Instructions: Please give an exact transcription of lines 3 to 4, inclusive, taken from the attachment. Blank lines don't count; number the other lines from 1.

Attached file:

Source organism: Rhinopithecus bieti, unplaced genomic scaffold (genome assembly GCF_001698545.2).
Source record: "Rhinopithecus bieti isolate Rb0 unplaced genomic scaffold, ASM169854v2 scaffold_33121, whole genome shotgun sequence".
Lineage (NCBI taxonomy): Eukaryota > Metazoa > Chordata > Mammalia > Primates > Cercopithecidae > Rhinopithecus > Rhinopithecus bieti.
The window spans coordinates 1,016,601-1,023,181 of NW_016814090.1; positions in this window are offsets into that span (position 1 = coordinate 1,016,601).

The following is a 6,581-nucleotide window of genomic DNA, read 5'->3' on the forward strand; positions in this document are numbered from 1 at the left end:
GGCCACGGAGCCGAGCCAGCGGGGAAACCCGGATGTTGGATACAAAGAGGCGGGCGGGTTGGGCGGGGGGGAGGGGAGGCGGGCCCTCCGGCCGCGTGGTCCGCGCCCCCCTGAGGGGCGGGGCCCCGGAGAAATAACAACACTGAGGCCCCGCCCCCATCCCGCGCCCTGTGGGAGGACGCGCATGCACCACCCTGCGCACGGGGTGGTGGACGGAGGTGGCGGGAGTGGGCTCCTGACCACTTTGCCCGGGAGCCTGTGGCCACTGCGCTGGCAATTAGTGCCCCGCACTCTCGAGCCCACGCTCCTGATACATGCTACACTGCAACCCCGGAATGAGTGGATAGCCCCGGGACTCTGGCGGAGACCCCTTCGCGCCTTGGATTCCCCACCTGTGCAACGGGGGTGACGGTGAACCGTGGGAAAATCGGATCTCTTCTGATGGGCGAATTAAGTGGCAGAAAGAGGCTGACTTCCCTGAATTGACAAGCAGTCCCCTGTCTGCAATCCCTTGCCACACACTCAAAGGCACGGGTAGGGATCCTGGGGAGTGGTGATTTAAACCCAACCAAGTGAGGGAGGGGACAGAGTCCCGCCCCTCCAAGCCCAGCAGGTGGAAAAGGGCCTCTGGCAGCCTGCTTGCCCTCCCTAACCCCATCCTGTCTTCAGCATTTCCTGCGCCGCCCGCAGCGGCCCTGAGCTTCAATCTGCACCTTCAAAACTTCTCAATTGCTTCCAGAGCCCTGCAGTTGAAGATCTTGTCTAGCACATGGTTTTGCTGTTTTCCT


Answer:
Lineage (NCBI taxonomy): Eukaryota > Metazoa > Chordata > Mammalia > Primates > Cercopithecidae > Rhinopithecus > Rhinopithecus bieti.
The window spans coordinates 1,016,601-1,023,181 of NW_016814090.1; positions in this window are offsets into that span (position 1 = coordinate 1,016,601).